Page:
If you are a new business owner, or even if you have been an entrepreneur and are now looking for ways to improve your business, it is important to know financial ratios. These ratios will allow you to track and monitor your company’s accounting and bookkeeping process, along with overall fiscal health.
The outcome of these ratios based on your actual accounting records can help you plan for the future. Knowing these figures enable you to make future projections and sound decisions based on facts rather than conjectures. The ten most important financial ratios are divided into four categories. Let’s learn what these are and how to compute for them to aid you in making solid business decisions.
Liquidity ratios measure your company’s ability to pay its short-term obligations like accrued expenses, accounts payable, and any short-term debt. These ratios often compare current assets: cash, inventory, and receivables. These ratios are:
1. Current Ratio
The current ratio may also be called the capital ratio and is the estimation of the ability to pay short-term obligations within one year.
Current Ratio = Current Assets / Current Liabilities
The ideal ratio is greater than 1, meaning every dollar owed on current liabilities can be settled with your current assets.
2. Quick Ratio
The quick ratio is similar to the current ratio but only looks at the company’s most liquid assets, which include cash, marketable securities, and accounts receivables, as opposed to all current assets.
Quick ratio = (Cash & Cash Equivalents + Marketable Securities + Accounts Receivable) / Current Liabilities
A quick ratio above 1 is ideal, signifying having enough liquid assets to pay for short-term obligations and maintain your business operations.
3. Days of working capital
Days of working capital is the ratio indicating how many days are necessary to turn your working capital into sales.
Days of working capital = ((Current Assets – Current Liabilities) x (365 [days])) / Revenue from Sales
Having lower days of working capital ratio means your company has a lesser need for financing as it is quick to convert working capital to sales. This information may also be compared to others in your industry to benchmark your growth.
Leverage refers to the amount of debt your company has in its capital structure, which is inclusive of shareholder’s equity and debt. Companies with more than the average debt for their industry have high leverage ratios. This is not necessarily bad, as growing companies may use low-interest rates to grab more market opportunities. However, it is important that the company can afford to make debt payments, or else you run the risk of falling behind and not being able to borrow more money.
4. Debt to equity ratio
This ratio compares total debt to total equity, measuring the risk of the company’s financial structure. Lenders often monitor this ratio, as it can show when companies are taking up too much debt and struggling to pay.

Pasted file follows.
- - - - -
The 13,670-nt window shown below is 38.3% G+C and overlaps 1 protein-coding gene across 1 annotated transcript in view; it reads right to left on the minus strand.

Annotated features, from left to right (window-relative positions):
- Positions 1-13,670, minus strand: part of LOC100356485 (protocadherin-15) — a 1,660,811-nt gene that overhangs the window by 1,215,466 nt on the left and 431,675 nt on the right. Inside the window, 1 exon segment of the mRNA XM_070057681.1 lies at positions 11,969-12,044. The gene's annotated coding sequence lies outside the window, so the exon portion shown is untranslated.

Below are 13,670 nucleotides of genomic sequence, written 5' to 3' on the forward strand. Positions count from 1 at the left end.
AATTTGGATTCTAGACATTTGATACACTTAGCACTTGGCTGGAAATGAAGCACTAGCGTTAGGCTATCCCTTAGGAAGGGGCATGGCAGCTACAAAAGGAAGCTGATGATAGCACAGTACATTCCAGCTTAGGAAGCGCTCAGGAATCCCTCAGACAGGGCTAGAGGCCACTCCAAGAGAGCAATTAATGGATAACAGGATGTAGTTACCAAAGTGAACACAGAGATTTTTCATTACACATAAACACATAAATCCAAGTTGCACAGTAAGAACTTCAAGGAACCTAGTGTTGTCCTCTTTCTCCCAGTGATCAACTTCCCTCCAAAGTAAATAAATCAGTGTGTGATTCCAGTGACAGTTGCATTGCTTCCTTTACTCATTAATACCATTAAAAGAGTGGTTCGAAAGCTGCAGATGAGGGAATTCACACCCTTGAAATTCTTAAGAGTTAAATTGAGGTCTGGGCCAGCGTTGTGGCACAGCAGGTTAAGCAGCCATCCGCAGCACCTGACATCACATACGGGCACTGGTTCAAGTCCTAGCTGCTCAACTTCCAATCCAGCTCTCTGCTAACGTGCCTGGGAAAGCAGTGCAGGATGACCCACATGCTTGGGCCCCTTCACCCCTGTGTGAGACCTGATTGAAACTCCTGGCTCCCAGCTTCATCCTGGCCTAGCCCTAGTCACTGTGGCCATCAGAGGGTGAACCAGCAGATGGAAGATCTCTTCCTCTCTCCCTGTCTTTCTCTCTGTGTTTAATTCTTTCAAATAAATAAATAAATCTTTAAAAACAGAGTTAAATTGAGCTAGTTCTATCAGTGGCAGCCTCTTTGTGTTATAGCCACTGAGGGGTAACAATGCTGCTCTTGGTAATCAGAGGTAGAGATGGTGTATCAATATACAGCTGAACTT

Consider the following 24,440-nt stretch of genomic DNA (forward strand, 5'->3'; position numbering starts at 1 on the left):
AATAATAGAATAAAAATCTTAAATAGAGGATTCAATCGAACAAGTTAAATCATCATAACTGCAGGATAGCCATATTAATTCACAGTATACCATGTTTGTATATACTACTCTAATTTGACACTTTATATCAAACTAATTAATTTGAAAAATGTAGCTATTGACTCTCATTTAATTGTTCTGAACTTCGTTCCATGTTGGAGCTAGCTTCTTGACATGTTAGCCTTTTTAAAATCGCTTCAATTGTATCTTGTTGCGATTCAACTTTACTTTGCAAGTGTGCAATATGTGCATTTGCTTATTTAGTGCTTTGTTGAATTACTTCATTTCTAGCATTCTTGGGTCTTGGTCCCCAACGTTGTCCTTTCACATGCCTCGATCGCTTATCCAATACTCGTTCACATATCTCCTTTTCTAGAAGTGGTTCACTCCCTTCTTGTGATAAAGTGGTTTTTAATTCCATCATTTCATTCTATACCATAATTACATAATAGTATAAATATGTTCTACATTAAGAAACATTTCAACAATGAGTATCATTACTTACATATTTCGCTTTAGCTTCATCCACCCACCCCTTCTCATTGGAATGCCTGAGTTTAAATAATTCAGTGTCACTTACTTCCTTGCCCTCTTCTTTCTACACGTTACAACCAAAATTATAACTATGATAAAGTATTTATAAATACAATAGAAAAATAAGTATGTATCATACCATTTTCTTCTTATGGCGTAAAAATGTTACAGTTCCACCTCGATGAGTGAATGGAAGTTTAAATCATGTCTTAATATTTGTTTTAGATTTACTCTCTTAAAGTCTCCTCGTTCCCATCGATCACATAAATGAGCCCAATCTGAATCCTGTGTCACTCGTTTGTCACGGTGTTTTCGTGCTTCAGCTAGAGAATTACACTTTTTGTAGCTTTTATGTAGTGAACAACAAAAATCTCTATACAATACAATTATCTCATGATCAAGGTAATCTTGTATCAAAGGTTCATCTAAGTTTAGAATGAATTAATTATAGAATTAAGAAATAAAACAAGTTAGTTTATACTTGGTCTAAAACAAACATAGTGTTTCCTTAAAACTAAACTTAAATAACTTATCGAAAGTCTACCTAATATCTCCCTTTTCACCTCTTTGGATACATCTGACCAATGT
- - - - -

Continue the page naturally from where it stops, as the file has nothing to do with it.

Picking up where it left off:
Debt to Equity ratio = (Long-term Debt + Short Term Debt + Leases) / Shareholders’ Equity
An ideal debt-to-equity ratio will vary from one industry to the next, but a ratio of 2 to 2.5 is often viewed as good for most companies.
5. Debt to Total Assets
The debt to total assets ratio shows how much of your company’s assets are financed by creditors.
Debt to total assets = Total Debt/ Total Assets
Having a high debt-to-total asset ratio shows that your company is risky to invest in. The ideal debt to assets ratio is 1 or less.
Asset Management Ratios
These ratios show how efficient a company is in using its assets to generate sales. These are often used by businesses that sell to customers on credit or carry inventory.
6. Inventory turnover
This measures how efficiently you are at managing inventory. A higher inventory ratio means you have good sales.
Inventory Turnover = Cost of Goods Sold / Average Inventory
7. Receivables turnover
These ratios evaluate your company’s ability to generate income or profit. For example, it can help you determine how to raise your prices without losing customers.
- Profit margin
Profit margins show what percentage of sales remains after paying off all business expenses.
Profit Margin = Net income / Net sales
Good profit margins vary per industry, so you may want to, instead, benchmark your ratio against that of other companies.
- Return on Assets
RoA shows how good your company is performing through comparisons of profits to capital invested in assets. A higher RoA means better use of resources.
RoA = Net income / Average total assets
- Return on Equity
RoE measures the company’s ability to use shareholder investments to generate profits. A good RoE is dependent on the industry.
RoE = Net income / Shareholders’ Equity
These are the top ten ratios you must take note of as a business owner. The validity of the computations hinges on proper accounting. We understand that number crunching is not for everyone, so you can count on our team of CPAs for assistance. Together, we can strengthen your company’s fiscal health.